“Black” don’t crack
I don’t recall seeing any black people in The Guilt Trip, and there weren’t many on The Big Bang Theory, but I don’t have to wonder where Leonard and Andy would have stood on the subject of “African-American” vs. “Black.” I’m old enough to remember when “black” fell out of favor (after being used for decades in lieu of “negro,” which itself was once a step up from “n****r”), and although its PC successor has been in use for more than 20 years, I still can’t bring myself to get used to “African-American,” much less use it.
It’s not that I have a problem with politically correct language. When it accurately describes what it’s referring to (“physically challenged” instead of handicapped, “mentally challenged” instead of “retarded,” “hearing impaired” instead of “deaf,” “visually impaired” instead of blind, “deceased” instead of “dead”), the terms currently in circulation often sound more elegant than the ones they replaced.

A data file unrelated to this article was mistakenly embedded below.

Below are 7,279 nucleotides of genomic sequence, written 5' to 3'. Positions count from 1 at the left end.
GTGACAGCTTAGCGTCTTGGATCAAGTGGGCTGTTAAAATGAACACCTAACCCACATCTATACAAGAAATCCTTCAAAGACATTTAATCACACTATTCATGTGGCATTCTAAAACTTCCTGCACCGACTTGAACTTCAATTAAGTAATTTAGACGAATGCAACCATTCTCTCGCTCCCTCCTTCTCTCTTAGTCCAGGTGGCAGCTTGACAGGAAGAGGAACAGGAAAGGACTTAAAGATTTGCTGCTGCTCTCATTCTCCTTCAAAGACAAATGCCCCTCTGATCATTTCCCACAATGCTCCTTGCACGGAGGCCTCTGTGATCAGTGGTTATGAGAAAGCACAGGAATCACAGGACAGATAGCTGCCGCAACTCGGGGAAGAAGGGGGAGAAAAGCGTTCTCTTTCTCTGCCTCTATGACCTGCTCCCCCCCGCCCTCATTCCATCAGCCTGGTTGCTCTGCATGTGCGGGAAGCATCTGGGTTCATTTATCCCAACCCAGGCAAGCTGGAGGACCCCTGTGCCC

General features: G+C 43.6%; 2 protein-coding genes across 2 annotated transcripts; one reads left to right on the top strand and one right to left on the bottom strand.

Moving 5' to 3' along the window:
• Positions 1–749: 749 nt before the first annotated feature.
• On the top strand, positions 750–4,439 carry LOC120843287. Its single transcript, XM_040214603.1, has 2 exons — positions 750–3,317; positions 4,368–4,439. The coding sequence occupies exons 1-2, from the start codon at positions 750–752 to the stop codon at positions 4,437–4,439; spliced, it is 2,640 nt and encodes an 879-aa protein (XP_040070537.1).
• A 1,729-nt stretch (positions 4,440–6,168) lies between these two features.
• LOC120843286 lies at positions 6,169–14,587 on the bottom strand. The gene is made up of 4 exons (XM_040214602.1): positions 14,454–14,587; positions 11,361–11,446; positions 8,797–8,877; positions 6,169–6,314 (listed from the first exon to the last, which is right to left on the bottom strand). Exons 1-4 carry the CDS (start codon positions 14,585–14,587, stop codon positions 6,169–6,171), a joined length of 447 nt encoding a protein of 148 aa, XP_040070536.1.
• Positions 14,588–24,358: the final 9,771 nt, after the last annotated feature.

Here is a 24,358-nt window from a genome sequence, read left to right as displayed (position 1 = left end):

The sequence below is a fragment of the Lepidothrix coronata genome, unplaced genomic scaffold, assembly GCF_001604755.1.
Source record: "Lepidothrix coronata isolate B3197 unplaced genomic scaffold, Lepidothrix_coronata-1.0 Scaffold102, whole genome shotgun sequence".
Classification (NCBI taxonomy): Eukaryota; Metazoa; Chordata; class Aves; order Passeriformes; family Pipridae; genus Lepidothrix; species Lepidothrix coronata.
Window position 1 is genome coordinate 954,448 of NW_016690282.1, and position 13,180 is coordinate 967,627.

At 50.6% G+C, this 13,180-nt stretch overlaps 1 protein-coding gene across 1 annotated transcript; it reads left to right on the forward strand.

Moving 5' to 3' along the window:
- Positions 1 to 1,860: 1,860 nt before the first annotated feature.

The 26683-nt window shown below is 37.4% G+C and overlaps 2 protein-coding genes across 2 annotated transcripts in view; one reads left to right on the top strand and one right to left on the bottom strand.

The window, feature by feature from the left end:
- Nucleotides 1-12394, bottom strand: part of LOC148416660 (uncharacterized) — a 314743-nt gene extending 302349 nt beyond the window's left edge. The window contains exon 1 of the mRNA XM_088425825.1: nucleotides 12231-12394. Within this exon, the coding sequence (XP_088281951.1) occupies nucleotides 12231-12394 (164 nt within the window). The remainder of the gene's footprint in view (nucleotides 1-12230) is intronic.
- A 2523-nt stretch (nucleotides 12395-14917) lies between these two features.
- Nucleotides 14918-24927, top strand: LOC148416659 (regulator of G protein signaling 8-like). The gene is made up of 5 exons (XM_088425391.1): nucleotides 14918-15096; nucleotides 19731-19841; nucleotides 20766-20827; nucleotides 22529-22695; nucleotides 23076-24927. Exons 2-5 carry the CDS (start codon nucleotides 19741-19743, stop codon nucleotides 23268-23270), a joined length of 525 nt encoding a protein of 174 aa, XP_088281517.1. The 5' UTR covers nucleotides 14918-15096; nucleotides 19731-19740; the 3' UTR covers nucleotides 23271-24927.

“N****r” is unacceptable, and “negro,” though preferable, might be too close to “n****r.” (It’s also Spanish for “black,” which can sometimes cause confusion and offense, as it did for my Argentine friend Mariem’s ex-roommate, who used it in conversation to describe someone when she recently visited New York City, and the other person heard “n****r” instead of “negro.”) But when did “black” become a dirty word? Does it still not crack? Is it no longer beautiful?
When did “black” become a dirty word? Does it still not crack? Is it no longer beautiful?
Why do “white” Americans still get to be called “white” or, simply, “American”? Is it because they’re considered too diverse for us to presume their heritage belongs to two continents only? Or is it because America is, first and foremost, their land of opportunity?
Most of the brown- and black-skinned people stuffed in the box labeled “African-American” have never even been to Africa, so why segregate them in a separate “American” box? While European-descended whites enjoy the privilege of “American,” no qualifier ever needed, their non-white fellow Americans get filed under “African-American,” “Asian-American,” “Native American,” and “Latino”?
America is not the world